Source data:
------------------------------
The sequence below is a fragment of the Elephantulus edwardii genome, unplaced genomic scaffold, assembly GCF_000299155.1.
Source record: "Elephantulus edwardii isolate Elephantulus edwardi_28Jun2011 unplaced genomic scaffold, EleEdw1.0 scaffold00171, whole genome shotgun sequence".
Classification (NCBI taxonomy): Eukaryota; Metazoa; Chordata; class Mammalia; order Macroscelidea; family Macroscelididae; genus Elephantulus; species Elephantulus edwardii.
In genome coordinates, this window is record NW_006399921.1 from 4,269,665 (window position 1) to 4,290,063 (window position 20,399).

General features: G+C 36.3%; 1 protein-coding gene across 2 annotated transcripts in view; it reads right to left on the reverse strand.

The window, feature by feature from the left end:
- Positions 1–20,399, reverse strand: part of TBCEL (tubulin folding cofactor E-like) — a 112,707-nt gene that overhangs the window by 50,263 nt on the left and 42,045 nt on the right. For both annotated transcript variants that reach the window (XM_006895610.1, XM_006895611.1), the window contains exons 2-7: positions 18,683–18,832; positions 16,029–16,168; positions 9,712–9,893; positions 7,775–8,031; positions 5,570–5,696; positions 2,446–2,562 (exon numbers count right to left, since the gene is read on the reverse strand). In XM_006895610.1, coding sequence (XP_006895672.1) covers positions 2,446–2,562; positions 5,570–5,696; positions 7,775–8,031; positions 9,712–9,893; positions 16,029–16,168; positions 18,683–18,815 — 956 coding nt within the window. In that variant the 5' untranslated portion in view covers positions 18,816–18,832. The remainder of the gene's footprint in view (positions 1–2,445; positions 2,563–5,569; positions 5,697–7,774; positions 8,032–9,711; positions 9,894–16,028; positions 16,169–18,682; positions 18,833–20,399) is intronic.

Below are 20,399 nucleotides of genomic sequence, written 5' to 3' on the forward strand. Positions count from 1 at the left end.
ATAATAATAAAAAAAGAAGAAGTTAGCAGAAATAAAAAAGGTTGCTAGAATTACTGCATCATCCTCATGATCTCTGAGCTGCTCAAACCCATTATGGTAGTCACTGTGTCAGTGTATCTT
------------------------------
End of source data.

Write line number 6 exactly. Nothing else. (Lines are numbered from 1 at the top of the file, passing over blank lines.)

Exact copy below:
The window, feature by feature from the left end: